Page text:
Golf Course Management

MAR 2015

Golf Course Management magazine is dedicated to advancing the golf course superintendent profession and helping GCSAA members achieve career success.

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Page 102 of 133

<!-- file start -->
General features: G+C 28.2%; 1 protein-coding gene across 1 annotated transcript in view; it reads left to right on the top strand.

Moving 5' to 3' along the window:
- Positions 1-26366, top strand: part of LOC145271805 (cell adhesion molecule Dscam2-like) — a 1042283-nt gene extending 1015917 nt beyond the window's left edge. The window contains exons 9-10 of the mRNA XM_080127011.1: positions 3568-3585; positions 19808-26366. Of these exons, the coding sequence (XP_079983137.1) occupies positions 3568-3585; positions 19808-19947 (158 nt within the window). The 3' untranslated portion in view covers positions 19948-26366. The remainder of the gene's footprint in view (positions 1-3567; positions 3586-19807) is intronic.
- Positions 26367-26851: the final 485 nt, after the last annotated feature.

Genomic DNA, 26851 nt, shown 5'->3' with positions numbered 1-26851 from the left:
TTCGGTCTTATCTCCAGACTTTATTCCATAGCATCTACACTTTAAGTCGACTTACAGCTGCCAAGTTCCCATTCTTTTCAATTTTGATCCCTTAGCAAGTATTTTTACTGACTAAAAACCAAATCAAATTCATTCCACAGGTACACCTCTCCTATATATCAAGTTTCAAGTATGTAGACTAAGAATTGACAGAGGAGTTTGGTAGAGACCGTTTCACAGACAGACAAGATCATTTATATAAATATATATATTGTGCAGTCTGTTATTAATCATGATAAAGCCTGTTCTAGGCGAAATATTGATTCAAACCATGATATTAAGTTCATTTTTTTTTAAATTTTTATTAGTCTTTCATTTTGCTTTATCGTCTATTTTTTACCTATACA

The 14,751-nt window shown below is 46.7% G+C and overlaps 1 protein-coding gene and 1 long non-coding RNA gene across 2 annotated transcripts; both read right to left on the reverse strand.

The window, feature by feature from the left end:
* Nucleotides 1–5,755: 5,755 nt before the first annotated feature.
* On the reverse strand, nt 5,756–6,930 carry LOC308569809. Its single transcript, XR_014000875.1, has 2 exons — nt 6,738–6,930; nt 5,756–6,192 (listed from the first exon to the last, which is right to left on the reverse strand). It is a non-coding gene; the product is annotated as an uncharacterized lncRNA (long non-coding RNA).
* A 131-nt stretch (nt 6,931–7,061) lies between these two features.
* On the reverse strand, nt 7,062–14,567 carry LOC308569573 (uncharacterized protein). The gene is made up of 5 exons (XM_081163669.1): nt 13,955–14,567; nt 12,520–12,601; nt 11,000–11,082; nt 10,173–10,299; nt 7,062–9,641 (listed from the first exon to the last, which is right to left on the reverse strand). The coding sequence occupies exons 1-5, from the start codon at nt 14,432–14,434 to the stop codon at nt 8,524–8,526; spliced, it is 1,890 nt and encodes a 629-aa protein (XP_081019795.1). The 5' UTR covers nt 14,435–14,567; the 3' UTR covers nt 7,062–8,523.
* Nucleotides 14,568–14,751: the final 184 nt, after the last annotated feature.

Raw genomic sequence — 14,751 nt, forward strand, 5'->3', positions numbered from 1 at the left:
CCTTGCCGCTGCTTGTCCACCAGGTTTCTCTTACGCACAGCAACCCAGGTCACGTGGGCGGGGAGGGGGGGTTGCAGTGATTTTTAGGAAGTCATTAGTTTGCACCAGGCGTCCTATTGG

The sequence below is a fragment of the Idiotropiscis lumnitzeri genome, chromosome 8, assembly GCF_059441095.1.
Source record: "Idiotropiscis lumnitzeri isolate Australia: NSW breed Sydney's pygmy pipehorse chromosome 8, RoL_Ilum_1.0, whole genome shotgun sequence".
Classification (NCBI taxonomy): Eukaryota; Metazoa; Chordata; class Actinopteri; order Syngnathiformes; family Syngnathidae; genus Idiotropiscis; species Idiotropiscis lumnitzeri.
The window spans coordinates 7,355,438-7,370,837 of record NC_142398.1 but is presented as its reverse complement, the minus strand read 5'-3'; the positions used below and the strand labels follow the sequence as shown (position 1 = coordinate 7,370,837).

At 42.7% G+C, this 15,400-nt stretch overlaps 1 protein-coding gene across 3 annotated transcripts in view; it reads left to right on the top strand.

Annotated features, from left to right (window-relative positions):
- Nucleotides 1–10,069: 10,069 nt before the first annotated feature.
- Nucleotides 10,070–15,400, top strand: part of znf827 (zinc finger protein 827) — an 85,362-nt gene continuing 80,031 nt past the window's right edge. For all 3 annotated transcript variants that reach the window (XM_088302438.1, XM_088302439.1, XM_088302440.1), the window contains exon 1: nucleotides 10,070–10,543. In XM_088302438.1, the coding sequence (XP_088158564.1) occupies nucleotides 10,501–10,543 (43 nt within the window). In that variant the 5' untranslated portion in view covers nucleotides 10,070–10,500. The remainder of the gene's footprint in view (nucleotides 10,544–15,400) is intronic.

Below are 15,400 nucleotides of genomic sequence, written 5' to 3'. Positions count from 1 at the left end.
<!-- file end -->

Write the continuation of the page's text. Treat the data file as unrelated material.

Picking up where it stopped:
03.15 GOLF COURSE MANAGEMENT 91 The three cool-season species — Kentucky bluegrass, perennial ryegrass and tall fescue — followed similar trends in carbon dioxide fux across most measurement dates. Carbon dioxide fux data within species but across cultivars of varying growth rates showed few differences. Grass clipping management played a minor role in greenhouse gas fux, as returning grass clippings resulted in greater carbon diox - ide fux than collecting clippings on only one of the six measurement dates. Nitrous oxide fux was not different among main treatment effects (species, cultivar and clipping manage - ment) during the experiment, and there was not a measurable methane fux. Differences in labile and total soil carbon were realized between turfgrass species after three years of growth post-planting, with tall fescue having 9.9% more labile soil carbon and 4.5% more total soil carbon than Ken - tucky bluegrass. After two years under differ- ent mowing practices, plots where grass clip- pings were returned had 3.3% more labile soil carbon, 4.2% more total soil carbon and 4.6% more total soil nitrogen than those where clip - pings were collected. Planting slower-growing turfgrasses re - sulted in fewer annual mowing events: Ken- tucky bluegrass required fewer annual mow- ing events than tall fescue, and slow-growing cultivars needed to be mowed less than the moderate-growing cultivars, which were mowed fewer times than the fast-growing cul - tivars (Table 1). Mowing by the one-third rule also reduced mowing requirements (Table 1). Returning clippings increased the num - ber of annual mowings by about 2 compared to plots where clippings were collected when mowed by the one-third rule (Table 1), but returning grass clippings was benefcial as it increased tissue nitrogen concentration in clippings as well as total soil nitrogen concen - tration and total and labile soil carbon. This project is one of many current proj - ects being conducted by turf scientists around the country so that we can continue to learn and better understand how turf management infuences soil carbon sequestration. The re - sults of this study highlight the importance of turfgrass selection and mowing practices on the carbon and nitrogen dynamics and bio - geochemical cycling in a turfgrass system. Aaron Patton ( is an associate pro- fessor, Quincy Law is a graduate research assistant, and Dan Weisenberger is a research agronomist in the depart - ment of horticulture and landscape architecture, and Jon Trappe is a graduate research assistant and Ron Turco is a professor in the department of agronomy at Purdue Uni - versity, West Lafayette, Ind. Number of mowing events Weekly One-third rule Cultivar Species Growth rate † Collected Returned Collected Returned Gazelle II tall fescue slow 28.25 29 16 17.75 Tar Heel II tall fescue medium 29 29.25 17.25 21.25 Endeavor tall fescue fast 28.75 29.5 21 24.25 Prosperity Kentucky bluegrass slow 19.75 24 12.25 14.25 Moonshine Kentucky bluegrass medium 27.5 28 15.5 17.5 Thermal blue Kentucky bluegrass fast 27.75 28 20 22.5 † Cultivars were selected for this experiment based on their growth rate in preliminary trials and their similar appearance and stress tolerance in previous field trials in West Lafayette, Ind. (data not shown). Table 1. The number of recorded mowing events with clippings collected and returned for each treatment in 2013. Recorded mowing events in 2013 Reducing annual bluegrass in fairways Zac Reicher, Ph.D. Matt Sousek David Minner, Ph.D. Andrew Hoiberg, Ph.D. Annual bluegrass (Poa annua) is the most (Report) troublesome weed on golf courses wherever cool-season grasses are grown. On fairways in particular, populations can quickly approach 50% or more if aggressive control measures are not initiated shortly after establishment. Furthermore, diffcult summers can cause sig - nifcant thinning or widespread death of an- nual bluegrass. In response, superintendents will overseed in late August to early September to help the stand recover from summer. However, an - nual bluegrass germination and competition is highest in the fall, and thus it can overtake the desired turf and the cycle starts over. Mini - mizing annual bluegrass and maximizing the desired cool-season turf could help break this cycle. Seeding early in the summer before the almost inevitable annual bluegrass thinning could allow the desired turf to establish while the annual bluegrass is thinning. Addition -

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